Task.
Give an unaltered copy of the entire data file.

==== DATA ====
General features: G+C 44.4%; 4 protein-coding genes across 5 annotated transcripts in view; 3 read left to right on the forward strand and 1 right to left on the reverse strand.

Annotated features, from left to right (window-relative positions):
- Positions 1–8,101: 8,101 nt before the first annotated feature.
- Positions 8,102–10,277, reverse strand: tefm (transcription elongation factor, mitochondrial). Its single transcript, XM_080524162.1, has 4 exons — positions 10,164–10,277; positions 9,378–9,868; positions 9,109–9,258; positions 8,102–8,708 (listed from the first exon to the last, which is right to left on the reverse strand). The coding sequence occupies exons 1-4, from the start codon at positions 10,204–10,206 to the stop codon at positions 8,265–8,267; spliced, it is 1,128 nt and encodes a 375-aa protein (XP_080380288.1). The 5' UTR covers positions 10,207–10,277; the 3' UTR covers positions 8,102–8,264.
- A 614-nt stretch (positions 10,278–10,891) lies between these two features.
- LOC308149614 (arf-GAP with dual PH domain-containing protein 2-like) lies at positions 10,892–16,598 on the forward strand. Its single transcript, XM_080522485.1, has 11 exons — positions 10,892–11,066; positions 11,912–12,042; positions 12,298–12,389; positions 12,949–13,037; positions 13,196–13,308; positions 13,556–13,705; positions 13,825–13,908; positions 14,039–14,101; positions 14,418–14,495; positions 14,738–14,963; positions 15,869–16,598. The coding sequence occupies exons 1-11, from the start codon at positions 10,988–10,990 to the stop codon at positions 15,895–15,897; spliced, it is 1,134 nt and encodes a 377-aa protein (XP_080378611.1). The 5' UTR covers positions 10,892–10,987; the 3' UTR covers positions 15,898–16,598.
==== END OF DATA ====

General features: G+C 44.4%; 4 protein-coding genes across 5 annotated transcripts in view; 3 read left to right on the forward strand and 1 right to left on the reverse strand.

Annotated features, from left to right (window-relative positions):
- Positions 1–8,101: 8,101 nt before the first annotated feature.
- Positions 8,102–10,277, reverse strand: tefm (transcription elongation factor, mitochondrial). Its single transcript, XM_080524162.1, has 4 exons — positions 10,164–10,277; positions 9,378–9,868; positions 9,109–9,258; positions 8,102–8,708 (listed from the first exon to the last, which is right to left on the reverse strand). The coding sequence occupies exons 1-4, from the start codon at positions 10,204–10,206 to the stop codon at positions 8,265–8,267; spliced, it is 1,128 nt and encodes a 375-aa protein (XP_080380288.1). The 5' UTR covers positions 10,207–10,277; the 3' UTR covers positions 8,102–8,264.
- A 614-nt stretch (positions 10,278–10,891) lies between these two features.
- LOC308149614 (arf-GAP with dual PH domain-containing protein 2-like) lies at positions 10,892–16,598 on the forward strand. Its single transcript, XM_080522485.1, has 11 exons — positions 10,892–11,066; positions 11,912–12,042; positions 12,298–12,389; positions 12,949–13,037; positions 13,196–13,308; positions 13,556–13,705; positions 13,825–13,908; positions 14,039–14,101; positions 14,418–14,495; positions 14,738–14,963; positions 15,869–16,598. The coding sequence occupies exons 1-11, from the start codon at positions 10,988–10,990 to the stop codon at positions 15,895–15,897; spliced, it is 1,134 nt and encodes a 377-aa protein (XP_080378611.1). The 5' UTR covers positions 10,892–10,987; the 3' UTR covers positions 15,898–16,598.